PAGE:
Despite the value space-based instruments provide for climate monitoring, policymakers have yet to address two key issues. First, climate-monitoring satellites contribute to the proliferation of objects in Earth’s immediate orbit. Dozens of states operate satellites for research, communications, and intelligence. Adding new climate satellites will increase the risk of collisions that create clouds of space junk. Second, increased attention to melting sea ice contributes to questions of access to satellite data, with climate watchdogs and scientific communities lobbying for access to government-collected data.
Increased attention to on-orbit servicing, assembly, and manufacturing (OSAM) could address the issue of satellite proliferation by allowing for hardware and software updates to be added to satellites in orbit rather than launching replacement satellites. OSAM has sustainability applications across space technologies, but the Science & Technology Policy Institute has already outlined plans to retrofit existing satellites with imagery payloads that would allow them to take on climate monitoring functions. These OSAM upgrades will save an estimated $20 million over a 5-year payload life, increasing state incentives to expand sea ice monitoring programs.
Addressing data access issues require organizational rather than technological change. There is a growing global trend of satellite-operators making their climate data publicly-accessible. Satellite data is invaluable to researchers working on climate-related issues, offering a global picture of warming trends. But the cost of launching an imaging satellite – which can range from tens of millions to the hundreds of millions of dollars – means these tools are out of reach for much of the scientific community, leaving these researchers reliant on government open access or declassification policies. In the private sector, organizations such as Data for Climate Action have created coalitions of top industry leaders willing to contribute their proprietary data on climate conditions for free access. Similar trends have emerged in the public sector. The EU, for example, adopted a full, free, and open data policy in 2013, mandating that all member states open up government-collected data on climate change and other issues.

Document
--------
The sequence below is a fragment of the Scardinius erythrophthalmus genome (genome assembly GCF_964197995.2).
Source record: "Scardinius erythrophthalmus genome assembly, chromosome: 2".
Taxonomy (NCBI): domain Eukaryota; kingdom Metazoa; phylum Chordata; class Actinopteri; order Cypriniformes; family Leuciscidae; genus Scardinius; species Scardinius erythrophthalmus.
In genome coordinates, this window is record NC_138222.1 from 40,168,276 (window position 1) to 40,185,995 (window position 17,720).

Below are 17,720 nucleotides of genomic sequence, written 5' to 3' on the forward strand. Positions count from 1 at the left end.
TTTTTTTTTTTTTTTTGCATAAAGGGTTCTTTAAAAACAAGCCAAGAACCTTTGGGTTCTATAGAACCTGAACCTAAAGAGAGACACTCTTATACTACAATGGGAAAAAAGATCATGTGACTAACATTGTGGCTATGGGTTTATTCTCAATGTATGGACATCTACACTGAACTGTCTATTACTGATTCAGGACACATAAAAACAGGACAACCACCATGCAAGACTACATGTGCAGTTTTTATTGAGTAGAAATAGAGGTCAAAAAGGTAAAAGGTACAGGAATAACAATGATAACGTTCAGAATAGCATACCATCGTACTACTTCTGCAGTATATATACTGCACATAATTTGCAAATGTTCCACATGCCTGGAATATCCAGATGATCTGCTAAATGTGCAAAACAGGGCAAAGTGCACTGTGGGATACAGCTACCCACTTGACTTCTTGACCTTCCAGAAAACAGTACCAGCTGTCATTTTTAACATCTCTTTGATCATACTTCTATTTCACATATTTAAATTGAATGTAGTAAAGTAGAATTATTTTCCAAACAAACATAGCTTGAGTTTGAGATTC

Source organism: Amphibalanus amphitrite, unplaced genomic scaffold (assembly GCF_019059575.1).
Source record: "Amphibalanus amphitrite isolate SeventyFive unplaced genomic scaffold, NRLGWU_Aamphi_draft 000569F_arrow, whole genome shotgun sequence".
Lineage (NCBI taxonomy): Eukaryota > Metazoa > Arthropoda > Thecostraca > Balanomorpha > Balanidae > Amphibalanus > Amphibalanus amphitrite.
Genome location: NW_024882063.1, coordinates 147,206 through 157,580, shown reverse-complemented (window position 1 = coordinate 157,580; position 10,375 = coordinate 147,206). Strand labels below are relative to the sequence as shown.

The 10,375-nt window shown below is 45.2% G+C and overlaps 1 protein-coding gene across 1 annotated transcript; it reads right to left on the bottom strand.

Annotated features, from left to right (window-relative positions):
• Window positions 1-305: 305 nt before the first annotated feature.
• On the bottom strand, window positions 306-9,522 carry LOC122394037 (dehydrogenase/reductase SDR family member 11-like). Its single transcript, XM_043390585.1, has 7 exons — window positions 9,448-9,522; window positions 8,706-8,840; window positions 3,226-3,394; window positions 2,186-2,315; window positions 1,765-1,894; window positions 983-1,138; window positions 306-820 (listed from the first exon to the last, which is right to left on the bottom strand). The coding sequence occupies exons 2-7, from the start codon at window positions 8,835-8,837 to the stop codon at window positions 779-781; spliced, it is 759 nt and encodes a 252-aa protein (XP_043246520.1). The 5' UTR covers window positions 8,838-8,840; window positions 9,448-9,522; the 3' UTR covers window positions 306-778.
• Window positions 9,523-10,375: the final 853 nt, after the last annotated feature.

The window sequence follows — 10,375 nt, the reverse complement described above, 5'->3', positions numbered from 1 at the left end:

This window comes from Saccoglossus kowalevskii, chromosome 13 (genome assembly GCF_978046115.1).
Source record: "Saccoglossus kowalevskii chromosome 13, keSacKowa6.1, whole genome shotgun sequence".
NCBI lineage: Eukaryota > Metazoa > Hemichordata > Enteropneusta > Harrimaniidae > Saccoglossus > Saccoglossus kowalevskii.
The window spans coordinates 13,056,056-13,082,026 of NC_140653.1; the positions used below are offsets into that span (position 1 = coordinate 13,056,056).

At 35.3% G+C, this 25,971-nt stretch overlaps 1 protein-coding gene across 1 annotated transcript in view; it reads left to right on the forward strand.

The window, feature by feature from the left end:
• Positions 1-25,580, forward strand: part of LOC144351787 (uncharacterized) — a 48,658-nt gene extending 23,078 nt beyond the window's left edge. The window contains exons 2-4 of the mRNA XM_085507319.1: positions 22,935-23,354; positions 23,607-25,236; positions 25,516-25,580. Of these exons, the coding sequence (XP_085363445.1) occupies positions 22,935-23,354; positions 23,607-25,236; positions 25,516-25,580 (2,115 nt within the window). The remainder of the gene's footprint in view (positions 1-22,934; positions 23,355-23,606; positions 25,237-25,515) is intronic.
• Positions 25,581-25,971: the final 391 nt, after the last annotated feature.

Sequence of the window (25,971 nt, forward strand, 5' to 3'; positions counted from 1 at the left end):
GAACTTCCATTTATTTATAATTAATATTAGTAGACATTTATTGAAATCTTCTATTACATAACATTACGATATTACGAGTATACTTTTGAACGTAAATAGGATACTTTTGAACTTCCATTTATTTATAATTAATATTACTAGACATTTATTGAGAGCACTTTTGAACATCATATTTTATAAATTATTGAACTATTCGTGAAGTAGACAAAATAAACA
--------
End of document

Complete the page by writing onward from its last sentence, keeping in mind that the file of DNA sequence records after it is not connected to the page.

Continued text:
Within the U.S. government, the National Oceanic and Atmospheric Administration (NOAA), National Aeronautics and Space Administration (NASA), Department of Defense, and U.S. Geological Survey all own satellites in orbit that collect climate data, with the Department of Energy and Federal Aviation Administration providing analytical support. All of NOAA’s data on sea ice and select NASA forecasting is publicly-accessible. But despite President Barack Obama’s Climate Data Initiative, aimed at making federally-collected data accessible, other agencies have yet to release their sea ice forecasting. The Department of Defense, for example, relies on satellite-collected data to inform geopolitical risk analysis and strategy planning, keeping even innocuous data points like sea ice coverage behind classification barriers. Especially as new innovations increase the number and quality of sea ice observations and as climate science takes on new urgency, U.S. agencies that withhold data may find themselves facing increasingly hostile resistance from scientific organizations and climate watchdogs. The satellite age and ensuing sea ice monitoring advancements have given government researchers unprecedented insight into localized and global contributors to rising temperatures. But just as climate change is a problem with a centuries-long horizon, so too must climate monitoring be equipped for longevity. Technological advances such as OSAM capabilities and organizational changes embracing a more nuanced classification process to give researchers access to non-sensitive satellite data are concrete steps towards improving global climate resiliency.
About the Author:
Kathryn Urban is a current graduate student in the School of International Service’s Global Governance, Politics, and Security program. Her research interests include Arctic securitization and the strategic logic of drone warfare.
*THE VIEWS EXPRESSED HERE ARE STRICTLY THOSE OF THE AUTHOR AND DO NOT NECESSARILY REPRESENT THOSE OF THE CENTER OR ANY OTHER PERSON OR ENTITY AT AMERICAN UNIVERSITY.